In a move that is sure to please Michael B. Jordan, Netflix is adding 30 new anime series and movies in 2018.
This significantly expands Netflix’s already impressive anime catalogue, which ranges from classics like Rurouni Kenshin and Fullmetal Alchemist, to daring originals like Devilman Crybaby and Castelvania, and quirky viral shows like Neo Yokio.
Anime is graduating from a niche market to major player, Okiura said. It’s become a mainstream force, which has led to Netflix reserving a substantial portion of the $8 billion it’s spending on original content in 2018. Those 30 new exclusive anime series and movies will be part of Netflix’s daunting 700 original titles that is set to arrive in 2018 alone.
While Netflix doesn’t have the largest catalogue of anime available in the U.S. — that achievement goes to Crunchyroll, an anime streaming giant that helped popularize legal anime content in the States in 2009 — it’s part of the huge streaming movement to bring more anime to American audiences. However, Netflix Japan’s content library is now the largest in the world, surpassing even of Netflix U.S. Maybe soon Netflix’s anime catalogue could hit over 9000.
Plenty of people still don’t take anime seriously, but Netflix is proving that it does. In August, the streaming service announced that it was releasing a slew of original and adapted anime programming, including Cannon Busters, Devilman Crybaby, B: The Beginning, Sword Guy: The Animation, Lost Song, stop-motion animated Rilakkuma Series (Working Title); Knights of the Zodiac: Saint Seiya, Kakegurui, Fate/Apocrypha, and Children of the Whales.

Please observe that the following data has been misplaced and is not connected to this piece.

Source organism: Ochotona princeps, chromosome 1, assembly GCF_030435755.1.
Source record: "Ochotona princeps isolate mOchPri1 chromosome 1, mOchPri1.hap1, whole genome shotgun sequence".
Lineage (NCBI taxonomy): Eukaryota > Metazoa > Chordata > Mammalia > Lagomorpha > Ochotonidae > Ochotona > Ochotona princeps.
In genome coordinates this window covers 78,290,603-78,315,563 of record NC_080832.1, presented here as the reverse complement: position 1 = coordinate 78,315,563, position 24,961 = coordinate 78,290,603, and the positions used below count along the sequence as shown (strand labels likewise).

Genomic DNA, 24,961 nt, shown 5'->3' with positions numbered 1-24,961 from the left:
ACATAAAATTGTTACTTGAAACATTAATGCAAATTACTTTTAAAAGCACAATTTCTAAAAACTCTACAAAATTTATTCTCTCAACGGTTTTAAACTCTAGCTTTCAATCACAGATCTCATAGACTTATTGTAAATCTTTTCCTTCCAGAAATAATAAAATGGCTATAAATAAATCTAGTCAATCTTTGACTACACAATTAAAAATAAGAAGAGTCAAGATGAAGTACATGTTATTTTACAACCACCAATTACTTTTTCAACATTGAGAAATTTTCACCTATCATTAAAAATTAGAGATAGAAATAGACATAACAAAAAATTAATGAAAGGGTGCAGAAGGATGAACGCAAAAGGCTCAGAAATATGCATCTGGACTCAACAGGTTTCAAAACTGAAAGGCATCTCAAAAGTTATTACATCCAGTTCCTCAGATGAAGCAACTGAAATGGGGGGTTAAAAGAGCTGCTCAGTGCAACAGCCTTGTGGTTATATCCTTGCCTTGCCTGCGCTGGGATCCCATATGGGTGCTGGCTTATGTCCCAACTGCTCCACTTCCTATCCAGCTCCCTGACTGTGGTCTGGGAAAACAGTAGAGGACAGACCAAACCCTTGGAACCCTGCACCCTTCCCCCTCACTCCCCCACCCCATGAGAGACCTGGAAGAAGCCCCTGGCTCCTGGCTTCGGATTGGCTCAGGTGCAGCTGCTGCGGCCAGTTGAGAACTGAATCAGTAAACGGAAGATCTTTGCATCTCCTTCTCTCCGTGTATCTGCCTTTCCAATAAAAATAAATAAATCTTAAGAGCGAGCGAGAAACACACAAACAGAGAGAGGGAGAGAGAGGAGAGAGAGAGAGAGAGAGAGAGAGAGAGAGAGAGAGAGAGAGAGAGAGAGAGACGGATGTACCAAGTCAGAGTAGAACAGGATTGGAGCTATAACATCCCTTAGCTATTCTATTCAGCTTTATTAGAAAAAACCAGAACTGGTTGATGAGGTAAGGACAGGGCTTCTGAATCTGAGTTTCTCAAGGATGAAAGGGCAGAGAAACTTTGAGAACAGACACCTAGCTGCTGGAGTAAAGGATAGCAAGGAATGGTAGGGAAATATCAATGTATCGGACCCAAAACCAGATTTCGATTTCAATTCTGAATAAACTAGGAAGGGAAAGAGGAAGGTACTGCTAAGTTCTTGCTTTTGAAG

The feature-length Godzilla movie proved to be a big hit, though live-action adaptations of Death Note and Fullmetal Alchemist were less well-received.
Netflix VP of product innovation Todd Yellin told WIRED last year that only 10 percent of the people who watch anime on Netflix live in Japan. The other 90 percent are scattered across the globe. Netflix is heavily investing in anime, thanks in part to its cheap production costs, and because it has such international appeal, WIRED reported.
While Netflix’s anime catalogue still heavily skews toward action-adventure and horror programming, hopefully this flurry of new titles means that the streaming service will expand its genres within anime as well. I, for one, would love to watch 30 more fluffy high school romance animes where no one gets slaughtered, and maybe someone turns into a magical flying girl at the end. I don’t see why Netflix would not. After all, they have the power of God and anime on their side.
The next anime series due out Friday on Netflix is B: The Beginning and A.I.C.O. Incarnation, both of which will hit the streaming service on March 9, 2018.
Source: Slash Film